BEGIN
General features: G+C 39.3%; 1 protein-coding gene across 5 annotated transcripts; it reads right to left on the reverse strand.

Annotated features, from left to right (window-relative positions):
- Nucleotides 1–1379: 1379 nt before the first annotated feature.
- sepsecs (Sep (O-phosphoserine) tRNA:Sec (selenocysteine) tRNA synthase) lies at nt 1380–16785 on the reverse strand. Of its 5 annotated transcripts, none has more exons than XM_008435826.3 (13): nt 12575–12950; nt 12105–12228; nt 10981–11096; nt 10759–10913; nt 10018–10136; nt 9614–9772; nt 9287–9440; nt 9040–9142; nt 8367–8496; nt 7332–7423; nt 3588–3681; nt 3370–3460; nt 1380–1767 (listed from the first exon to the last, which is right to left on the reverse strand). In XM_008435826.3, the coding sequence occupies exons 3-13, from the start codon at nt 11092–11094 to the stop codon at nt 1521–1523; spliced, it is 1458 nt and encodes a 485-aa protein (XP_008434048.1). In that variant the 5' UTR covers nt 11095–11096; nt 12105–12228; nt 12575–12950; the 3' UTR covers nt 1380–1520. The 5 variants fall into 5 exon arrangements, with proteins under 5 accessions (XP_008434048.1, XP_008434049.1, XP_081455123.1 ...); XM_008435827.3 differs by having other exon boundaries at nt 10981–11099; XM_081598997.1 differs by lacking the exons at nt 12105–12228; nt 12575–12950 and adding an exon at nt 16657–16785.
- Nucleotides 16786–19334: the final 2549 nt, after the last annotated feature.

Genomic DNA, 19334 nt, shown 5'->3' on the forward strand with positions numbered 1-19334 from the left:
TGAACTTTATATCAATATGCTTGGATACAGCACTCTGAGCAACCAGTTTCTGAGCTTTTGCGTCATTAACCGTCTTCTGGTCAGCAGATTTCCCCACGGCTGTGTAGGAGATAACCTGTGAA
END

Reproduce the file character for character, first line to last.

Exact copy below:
General features: G+C 39.3%; 1 protein-coding gene across 5 annotated transcripts; it reads right to left on the reverse strand.

Annotated features, from left to right (window-relative positions):
- Nucleotides 1–1379: 1379 nt before the first annotated feature.
- sepsecs (Sep (O-phosphoserine) tRNA:Sec (selenocysteine) tRNA synthase) lies at nt 1380–16785 on the reverse strand. Of its 5 annotated transcripts, none has more exons than XM_008435826.3 (13): nt 12575–12950; nt 12105–12228; nt 10981–11096; nt 10759–10913; nt 10018–10136; nt 9614–9772; nt 9287–9440; nt 9040–9142; nt 8367–8496; nt 7332–7423; nt 3588–3681; nt 3370–3460; nt 1380–1767 (listed from the first exon to the last, which is right to left on the reverse strand). In XM_008435826.3, the coding sequence occupies exons 3-13, from the start codon at nt 11092–11094 to the stop codon at nt 1521–1523; spliced, it is 1458 nt and encodes a 485-aa protein (XP_008434048.1). In that variant the 5' UTR covers nt 11095–11096; nt 12105–12228; nt 12575–12950; the 3' UTR covers nt 1380–1520. The 5 variants fall into 5 exon arrangements, with proteins under 5 accessions (XP_008434048.1, XP_008434049.1, XP_081455123.1 ...); XM_008435827.3 differs by having other exon boundaries at nt 10981–11099; XM_081598997.1 differs by lacking the exons at nt 12105–12228; nt 12575–12950 and adding an exon at nt 16657–16785.
- Nucleotides 16786–19334: the final 2549 nt, after the last annotated feature.

Genomic DNA, 19334 nt, shown 5'->3' on the forward strand with positions numbered 1-19334 from the left:
TGAACTTTATATCAATATGCTTGGATACAGCACTCTGAGCAACCAGTTTCTGAGCTTTTGCGTCATTAACCGTCTTCTGGTCAGCAGATTTCCCCACGGCTGTGTAGGAGATAACCTGTGAA